The New York Times: How Alvin Bragg Resurrected the Case Against Donald Trump.

One year ago this week, the Manhattan district attorney’s investigation into Donald J. Trump appeared to be dead in the water.

The two leaders of the investigation had recently resigned after the new district attorney, Alvin L. Bragg, decided not to charge Mr. Trump at that point. Amid a fierce backlash to his decision — and a brutal start to his tenure — Mr. Bragg insisted that the investigation was not over. But a disbelieving media questioned why, if the effort was still moving forward, there were few signs of it.

“Unless y’all are great poker players,” Mr. Bragg told The New York Times in an early April 2022 interview, “you don’t know what we’re doing.”

What they were doing, new interviews show, was going back to square one, poring over the reams of evidence that had already been collected by his predecessor.

For a time, their efforts were haphazard as they examined a wide range of Mr. Trump’s business practices, including whether he had lied about his net worth, which was the focus of the investigation when Mr. Bragg had declined to seek an indictment. But by July, Mr. Bragg had decided to assign several additional prosecutors to pursue one particular strand that struck him as promising: a hush-money payment made on Mr. Trump’s behalf to a porn star during the final days of the 2016 presidential campaign.

On Thursday, Mr. Trump was indicted on that strand. He is expected to surrender to the authorities in Manhattan on Tuesday and face arraignment on more than two dozen charges, which will be unveiled at that time.

Read how it happened at the NYT link. It’s a long, interesting read.

Steve Hanks

By Steve Hanks

This is another fairly long read about what will happen on Tuesday. HuffPost: Trump Faces At Least 1 Felony Charge In Manhattan Case: Report.

Former President Donald Trump is facing multiple charges of falsifying business records, including at least one felony offense, in the indictment handed down by a Manhattan grand jury, two people familiar with the matter told The Associated Press on Friday.

He will be formally arrested and arraigned Tuesday in his hush money case, setting the scene for the historic, shocking moment when a former president is forced to stand before a judge to hear the criminal charges against him.

The indictment remained sealed and the specific charges were not immediately known, but details were confirmed by people who spoke on condition of anonymity to discuss information that isn’t yet public….

When Trump turns himself in, he’ll be booked mostly like anyone else facing charges, mug shot, fingerprinting and all. But he isn’t expected to be put in handcuffs; he’ll have Secret Service protection and will almost certainly be released that same day….

In the meantime, Trump’s legal team prepared his defense while the prosecutor’s office defended the grand jury investigation that propelled the matter toward trial. Congressional Republicans, as well as Trump himself, contend the whole matter is politically motivated.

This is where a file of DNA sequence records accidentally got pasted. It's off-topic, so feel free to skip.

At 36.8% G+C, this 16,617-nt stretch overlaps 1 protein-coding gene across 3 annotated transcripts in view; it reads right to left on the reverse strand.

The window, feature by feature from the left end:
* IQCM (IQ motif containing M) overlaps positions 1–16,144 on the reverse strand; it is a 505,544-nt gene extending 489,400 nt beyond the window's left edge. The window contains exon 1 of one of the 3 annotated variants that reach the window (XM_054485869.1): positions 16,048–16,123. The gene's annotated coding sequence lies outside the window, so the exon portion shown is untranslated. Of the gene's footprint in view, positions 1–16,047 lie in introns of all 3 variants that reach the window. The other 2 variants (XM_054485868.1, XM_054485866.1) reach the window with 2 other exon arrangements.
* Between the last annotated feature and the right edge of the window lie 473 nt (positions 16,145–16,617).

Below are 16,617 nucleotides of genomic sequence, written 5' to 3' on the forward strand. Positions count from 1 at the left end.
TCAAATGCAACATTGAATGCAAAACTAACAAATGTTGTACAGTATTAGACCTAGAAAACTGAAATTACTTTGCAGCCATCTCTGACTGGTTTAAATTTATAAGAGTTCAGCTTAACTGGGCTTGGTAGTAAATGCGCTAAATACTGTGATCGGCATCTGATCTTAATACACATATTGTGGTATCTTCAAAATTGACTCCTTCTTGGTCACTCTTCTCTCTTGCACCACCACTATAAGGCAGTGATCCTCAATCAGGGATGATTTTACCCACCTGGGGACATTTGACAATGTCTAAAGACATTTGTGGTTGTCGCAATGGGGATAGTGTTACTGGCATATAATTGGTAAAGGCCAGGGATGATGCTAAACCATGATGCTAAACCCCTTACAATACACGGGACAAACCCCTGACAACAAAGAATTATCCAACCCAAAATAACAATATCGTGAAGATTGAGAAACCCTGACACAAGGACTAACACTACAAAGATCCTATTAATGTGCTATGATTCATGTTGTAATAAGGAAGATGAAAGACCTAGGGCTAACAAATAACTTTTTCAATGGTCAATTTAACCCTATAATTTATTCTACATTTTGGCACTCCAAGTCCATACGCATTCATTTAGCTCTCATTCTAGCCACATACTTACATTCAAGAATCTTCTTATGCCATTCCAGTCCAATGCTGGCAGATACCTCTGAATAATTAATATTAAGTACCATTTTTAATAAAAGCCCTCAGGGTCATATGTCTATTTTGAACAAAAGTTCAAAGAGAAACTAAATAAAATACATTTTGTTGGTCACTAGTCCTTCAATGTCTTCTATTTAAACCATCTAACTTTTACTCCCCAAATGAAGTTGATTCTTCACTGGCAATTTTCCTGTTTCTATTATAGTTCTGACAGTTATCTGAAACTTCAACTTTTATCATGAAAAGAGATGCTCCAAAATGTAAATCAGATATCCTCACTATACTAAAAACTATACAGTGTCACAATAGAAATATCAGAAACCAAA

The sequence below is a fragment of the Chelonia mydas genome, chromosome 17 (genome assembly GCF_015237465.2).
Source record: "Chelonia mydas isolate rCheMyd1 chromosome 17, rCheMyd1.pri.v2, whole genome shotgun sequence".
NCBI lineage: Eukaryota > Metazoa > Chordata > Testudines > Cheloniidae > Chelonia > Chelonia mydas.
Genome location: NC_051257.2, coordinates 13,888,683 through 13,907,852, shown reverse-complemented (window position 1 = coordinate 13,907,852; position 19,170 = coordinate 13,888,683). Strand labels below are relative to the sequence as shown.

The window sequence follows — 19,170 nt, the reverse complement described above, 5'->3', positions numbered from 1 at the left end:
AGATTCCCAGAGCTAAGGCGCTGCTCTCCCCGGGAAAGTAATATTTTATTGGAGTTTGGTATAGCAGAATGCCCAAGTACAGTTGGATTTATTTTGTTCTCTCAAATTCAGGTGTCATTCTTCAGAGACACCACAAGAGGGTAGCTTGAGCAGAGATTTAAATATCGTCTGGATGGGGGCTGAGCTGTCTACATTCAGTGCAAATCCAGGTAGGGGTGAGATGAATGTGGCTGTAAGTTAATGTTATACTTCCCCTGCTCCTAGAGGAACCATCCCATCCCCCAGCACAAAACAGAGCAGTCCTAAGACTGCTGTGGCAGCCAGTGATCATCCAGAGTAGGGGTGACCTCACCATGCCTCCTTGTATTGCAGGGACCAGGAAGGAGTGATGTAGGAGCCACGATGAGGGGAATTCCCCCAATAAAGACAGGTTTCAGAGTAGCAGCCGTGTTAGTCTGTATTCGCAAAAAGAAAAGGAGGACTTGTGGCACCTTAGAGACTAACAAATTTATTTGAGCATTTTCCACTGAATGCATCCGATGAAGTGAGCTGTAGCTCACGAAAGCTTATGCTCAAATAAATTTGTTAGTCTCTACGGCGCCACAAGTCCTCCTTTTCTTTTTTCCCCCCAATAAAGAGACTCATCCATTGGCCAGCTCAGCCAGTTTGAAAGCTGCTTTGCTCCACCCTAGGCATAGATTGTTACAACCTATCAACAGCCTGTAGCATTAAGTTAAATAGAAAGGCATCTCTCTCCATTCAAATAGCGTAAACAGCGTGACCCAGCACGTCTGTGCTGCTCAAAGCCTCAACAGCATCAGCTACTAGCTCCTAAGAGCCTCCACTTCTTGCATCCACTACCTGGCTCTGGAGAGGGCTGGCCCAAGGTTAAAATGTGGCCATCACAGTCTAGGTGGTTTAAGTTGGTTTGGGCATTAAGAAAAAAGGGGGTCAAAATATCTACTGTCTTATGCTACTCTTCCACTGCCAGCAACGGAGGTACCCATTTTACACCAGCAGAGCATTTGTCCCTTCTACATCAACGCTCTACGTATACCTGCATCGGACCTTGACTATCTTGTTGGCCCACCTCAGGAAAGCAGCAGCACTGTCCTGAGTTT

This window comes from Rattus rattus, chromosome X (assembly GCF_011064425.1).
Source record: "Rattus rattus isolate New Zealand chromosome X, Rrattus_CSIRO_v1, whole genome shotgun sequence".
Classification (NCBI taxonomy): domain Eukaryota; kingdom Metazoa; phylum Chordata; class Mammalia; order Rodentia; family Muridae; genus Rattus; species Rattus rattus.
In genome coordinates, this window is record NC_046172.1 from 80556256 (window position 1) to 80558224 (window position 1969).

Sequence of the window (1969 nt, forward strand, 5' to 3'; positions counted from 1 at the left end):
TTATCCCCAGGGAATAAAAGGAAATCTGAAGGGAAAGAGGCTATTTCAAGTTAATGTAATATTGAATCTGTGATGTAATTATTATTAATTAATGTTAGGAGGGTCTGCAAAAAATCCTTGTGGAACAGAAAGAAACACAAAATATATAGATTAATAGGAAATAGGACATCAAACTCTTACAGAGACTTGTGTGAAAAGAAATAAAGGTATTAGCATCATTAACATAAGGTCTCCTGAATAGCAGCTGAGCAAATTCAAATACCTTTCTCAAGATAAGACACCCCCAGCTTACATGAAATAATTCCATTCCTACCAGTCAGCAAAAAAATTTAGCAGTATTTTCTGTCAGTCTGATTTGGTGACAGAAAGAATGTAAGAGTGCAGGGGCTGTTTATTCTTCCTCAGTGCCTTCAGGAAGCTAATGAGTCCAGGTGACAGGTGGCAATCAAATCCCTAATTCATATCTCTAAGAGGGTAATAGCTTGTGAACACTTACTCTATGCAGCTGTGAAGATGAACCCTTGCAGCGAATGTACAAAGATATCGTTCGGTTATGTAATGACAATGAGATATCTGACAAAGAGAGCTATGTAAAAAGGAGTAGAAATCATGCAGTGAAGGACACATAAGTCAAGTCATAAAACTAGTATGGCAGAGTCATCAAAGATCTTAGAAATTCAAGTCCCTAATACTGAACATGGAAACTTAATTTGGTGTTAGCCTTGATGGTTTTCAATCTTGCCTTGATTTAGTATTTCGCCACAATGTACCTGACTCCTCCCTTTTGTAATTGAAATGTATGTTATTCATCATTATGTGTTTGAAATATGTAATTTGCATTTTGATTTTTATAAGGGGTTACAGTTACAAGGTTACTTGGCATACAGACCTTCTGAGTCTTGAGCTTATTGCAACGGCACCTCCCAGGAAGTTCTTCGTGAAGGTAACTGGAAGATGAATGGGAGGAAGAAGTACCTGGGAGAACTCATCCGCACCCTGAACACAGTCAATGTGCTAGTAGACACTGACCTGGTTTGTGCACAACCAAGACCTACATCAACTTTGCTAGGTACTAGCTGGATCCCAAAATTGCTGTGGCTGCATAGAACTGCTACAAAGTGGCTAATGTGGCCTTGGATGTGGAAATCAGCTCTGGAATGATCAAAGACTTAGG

“We urge you to refrain from these inflammatory accusations, withdraw your demand for information, and let the criminal justice process proceed without unlawful political interference,” Leslie Dubeck, general counsel in the office of Manhattan District Attorney Alvin Bragg, wrote in a letter sent Friday to three Republican House committee chairs that was obtained by The Associated Press.

New York City is making plans for security and to deal with any possible violence next week.

Since Trump’s March 18 post claiming his arrest was imminent, authorities have ratcheted up security, deploying additional police officers, lining the streets around the courthouse with barricades and dispatching bomb-sniffing dogs. They’ve had to respond to bomb and death threats, a suspicious powder scare and a pro-Trump protester who was arrested Tuesday after witnesses say she pulled a knife on passersby.

Since no former president had ever been charged with a crime, there’s no rulebook for booking the defendant. He will be fingerprinted and have a mug shot taken, and investigators will complete arrest paperwork and check to see if he has any outstanding criminal charges or warrants, according to a person familiar who requested anonymity to discuss sensitive security operations.

Cat on a counter, Joanelle Summerfield

Cat on a counter, Joanelle Summerfield

From The New York Daily News: Manhattan DA Alvin Bragg inundated with racist emails, death threats amid Trump indictment; ‘We are everywhere and we have guns.’

Manhattan District Attorney Alvin Bragg has been inundated with racist death threats amid his office’s historic indictment of former President Donald Trump, the Daily News has learned.